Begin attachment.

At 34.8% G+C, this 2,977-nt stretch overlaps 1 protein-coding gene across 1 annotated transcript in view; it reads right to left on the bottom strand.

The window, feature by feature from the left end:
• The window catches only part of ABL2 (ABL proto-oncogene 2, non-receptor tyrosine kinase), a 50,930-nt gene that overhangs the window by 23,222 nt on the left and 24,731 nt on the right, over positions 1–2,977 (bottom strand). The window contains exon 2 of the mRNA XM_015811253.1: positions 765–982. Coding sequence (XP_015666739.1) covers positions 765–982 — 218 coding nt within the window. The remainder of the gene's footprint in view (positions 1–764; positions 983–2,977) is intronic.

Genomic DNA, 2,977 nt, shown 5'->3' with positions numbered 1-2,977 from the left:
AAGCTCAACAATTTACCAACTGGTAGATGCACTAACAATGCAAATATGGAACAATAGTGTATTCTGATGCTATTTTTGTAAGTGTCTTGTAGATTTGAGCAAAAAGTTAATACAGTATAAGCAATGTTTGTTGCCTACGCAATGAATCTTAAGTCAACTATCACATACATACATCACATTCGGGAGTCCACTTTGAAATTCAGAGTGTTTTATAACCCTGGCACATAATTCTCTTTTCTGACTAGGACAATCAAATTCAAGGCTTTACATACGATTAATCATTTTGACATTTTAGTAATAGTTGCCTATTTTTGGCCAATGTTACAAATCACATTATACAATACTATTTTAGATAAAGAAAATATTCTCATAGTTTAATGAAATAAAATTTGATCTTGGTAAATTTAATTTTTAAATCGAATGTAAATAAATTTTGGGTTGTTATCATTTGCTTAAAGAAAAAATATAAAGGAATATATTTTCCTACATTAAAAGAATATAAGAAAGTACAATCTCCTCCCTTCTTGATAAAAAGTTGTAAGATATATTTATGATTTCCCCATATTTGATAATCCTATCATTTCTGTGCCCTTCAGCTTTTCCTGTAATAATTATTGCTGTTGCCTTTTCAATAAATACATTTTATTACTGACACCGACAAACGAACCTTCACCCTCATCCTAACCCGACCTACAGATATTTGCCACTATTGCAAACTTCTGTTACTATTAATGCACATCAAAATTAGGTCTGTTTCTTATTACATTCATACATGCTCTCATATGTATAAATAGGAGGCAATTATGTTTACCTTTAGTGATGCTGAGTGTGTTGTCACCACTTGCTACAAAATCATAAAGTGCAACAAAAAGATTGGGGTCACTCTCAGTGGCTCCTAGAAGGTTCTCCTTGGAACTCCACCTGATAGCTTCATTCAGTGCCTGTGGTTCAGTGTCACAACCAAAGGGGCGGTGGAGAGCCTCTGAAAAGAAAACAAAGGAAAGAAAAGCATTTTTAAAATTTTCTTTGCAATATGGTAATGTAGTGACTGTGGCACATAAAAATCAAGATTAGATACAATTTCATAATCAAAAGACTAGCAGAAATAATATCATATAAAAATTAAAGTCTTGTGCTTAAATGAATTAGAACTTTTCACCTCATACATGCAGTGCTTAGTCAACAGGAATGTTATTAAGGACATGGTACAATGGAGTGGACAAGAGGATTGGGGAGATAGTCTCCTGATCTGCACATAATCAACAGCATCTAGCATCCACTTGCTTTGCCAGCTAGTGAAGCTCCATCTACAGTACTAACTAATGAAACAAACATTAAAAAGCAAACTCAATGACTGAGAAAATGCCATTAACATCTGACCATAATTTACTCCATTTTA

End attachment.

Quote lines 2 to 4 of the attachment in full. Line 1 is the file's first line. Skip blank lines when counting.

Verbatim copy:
The window, feature by feature from the left end:
• The window catches only part of ABL2 (ABL proto-oncogene 2, non-receptor tyrosine kinase), a 50,930-nt gene that overhangs the window by 23,222 nt on the left and 24,731 nt on the right, over positions 1–2,977 (bottom strand). The window contains exon 2 of the mRNA XM_015811253.1: positions 765–982. Coding sequence (XP_015666739.1) covers positions 765–982 — 218 coding nt within the window. The remainder of the gene's footprint in view (positions 1–764; positions 983–2,977) is intronic.

Genomic DNA, 2,977 nt, shown 5'->3' with positions numbered 1-2,977 from the left: